When some people envision a summer internship, they picture a glorified gopher, answering phone calls and picking up Starbucks while hoping to make a few meager professional connections. For LSA junior Michael Chrzan, his experience was anything but.
After some online research and networking, Chrzan applied to a highly competitive internship at Breakthrough New York, a Brooklyn school whose focus is on helping high-potential students from lower income families attend four-year universities. The school employs college students during the summer months to teach courses that the middle- and high-school students will need to be competitive for college.
Under the supervision of Breakthrough’s Middle School Director Alex Brady, Chrzan planned lessons, developed curriculum, and mentored students. “My role was not the stereotypical errand runner,” Chrzan says, adding that he had to teach two science classes per day as well as teach an elective course three times per week to rising seventh graders. The hours could be long, Chrzan says, but seeing his students’ progress throughout the summer made it worth it.
For example, Chrzan says he noticed that one particular student had a habit of not attempting any of the weekly vocabulary quizzes, so he pulled her aside and talked to her. Eventually, he convinced her that she could do better, and that she could at least attempt the quizzes. She ended up doing well, and at the end of the summer, she gave him a card that expressed how much his help meant to her.
“She thanked me for not giving up on her, and she told me that she knew I cared because I didn't let her not try. I still have the card on my wall,” he says.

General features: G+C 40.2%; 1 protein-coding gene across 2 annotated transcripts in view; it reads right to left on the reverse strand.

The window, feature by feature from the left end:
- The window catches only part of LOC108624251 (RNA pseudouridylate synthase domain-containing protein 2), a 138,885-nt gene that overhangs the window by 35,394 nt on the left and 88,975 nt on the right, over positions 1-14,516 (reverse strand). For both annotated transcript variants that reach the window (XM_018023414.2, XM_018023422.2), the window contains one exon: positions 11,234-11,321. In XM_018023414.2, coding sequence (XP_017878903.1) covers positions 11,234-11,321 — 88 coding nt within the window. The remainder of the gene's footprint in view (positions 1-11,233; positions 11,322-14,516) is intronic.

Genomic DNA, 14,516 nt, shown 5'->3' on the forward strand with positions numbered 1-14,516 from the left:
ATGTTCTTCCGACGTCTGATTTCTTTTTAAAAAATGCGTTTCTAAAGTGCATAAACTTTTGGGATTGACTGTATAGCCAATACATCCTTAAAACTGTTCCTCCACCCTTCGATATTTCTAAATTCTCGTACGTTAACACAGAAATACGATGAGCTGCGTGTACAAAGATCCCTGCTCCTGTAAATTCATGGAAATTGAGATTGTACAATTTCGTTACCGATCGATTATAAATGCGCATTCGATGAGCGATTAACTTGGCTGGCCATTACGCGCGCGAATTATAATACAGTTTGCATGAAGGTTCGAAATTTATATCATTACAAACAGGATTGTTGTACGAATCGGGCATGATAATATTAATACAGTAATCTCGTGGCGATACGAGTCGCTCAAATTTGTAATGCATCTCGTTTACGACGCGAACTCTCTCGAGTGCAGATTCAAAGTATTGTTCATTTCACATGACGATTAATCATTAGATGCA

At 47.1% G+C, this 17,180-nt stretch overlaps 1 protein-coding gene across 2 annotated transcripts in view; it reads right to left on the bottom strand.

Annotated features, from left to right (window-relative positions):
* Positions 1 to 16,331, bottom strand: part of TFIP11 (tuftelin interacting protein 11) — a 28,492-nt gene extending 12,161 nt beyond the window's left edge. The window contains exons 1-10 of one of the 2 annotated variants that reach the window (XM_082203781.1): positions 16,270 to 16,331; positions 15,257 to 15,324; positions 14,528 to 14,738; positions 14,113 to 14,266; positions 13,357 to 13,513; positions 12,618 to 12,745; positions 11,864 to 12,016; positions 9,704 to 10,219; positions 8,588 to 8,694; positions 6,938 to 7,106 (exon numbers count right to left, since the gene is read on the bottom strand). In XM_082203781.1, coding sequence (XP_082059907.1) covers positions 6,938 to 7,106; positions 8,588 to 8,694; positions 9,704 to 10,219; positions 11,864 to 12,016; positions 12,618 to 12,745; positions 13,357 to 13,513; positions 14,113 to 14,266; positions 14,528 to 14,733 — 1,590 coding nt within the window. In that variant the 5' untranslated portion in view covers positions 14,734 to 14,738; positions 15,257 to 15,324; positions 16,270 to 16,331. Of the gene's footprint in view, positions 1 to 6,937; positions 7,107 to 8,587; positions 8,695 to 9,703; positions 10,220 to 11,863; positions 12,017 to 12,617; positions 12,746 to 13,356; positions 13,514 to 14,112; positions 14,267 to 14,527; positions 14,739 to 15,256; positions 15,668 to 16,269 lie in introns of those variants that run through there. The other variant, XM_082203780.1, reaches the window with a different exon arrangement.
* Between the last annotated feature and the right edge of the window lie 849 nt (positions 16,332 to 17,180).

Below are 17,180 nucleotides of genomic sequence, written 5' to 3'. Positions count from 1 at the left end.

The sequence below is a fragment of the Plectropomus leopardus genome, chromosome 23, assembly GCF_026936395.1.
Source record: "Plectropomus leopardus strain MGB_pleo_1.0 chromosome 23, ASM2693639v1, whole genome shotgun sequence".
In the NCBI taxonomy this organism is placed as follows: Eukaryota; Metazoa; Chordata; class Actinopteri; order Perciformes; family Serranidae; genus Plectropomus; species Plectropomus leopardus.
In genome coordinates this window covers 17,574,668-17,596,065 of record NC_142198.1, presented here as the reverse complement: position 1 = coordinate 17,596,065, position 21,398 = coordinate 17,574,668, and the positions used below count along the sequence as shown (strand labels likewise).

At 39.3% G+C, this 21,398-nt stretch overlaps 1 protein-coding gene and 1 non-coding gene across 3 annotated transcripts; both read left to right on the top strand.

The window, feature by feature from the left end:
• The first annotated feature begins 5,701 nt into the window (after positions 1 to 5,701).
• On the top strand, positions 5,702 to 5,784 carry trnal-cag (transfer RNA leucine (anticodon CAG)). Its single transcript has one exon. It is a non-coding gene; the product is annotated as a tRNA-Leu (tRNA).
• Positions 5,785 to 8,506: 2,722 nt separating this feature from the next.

In addition to inspiring students, Chrzan honed his skills in the classroom. “I got strong training and experience teaching, as well as time management and quick-thinking skills,” he says.
The internship solidified Chrzan’s future plans in teaching.
“It showed me that I was not only able to teach, but that I’m good at it,” he says. In high school, Chrzan taught every summer as a teaching assistant at a mathematics summer camp, but he hadn’t planned on teaching as a career. He only began to consider it seriously when he was recognized as the Outstanding Teaching Assistant at the camp his final year.
Director Alex Brady attributes Chrzan’s success as an intern and teacher to his “warm, positive personality,” but also notes that Chrzan grew professionally throughout the summer.
“He advanced in his ability to look towards ‘big picture’ planning. He learned very quickly the rigors of a high-stakes teaching position,” Brady says. “The value of an internship for a student is getting the opportunity to have some authentic work experience while you are still finalizing more permanent decisions about what to do after graduation.”
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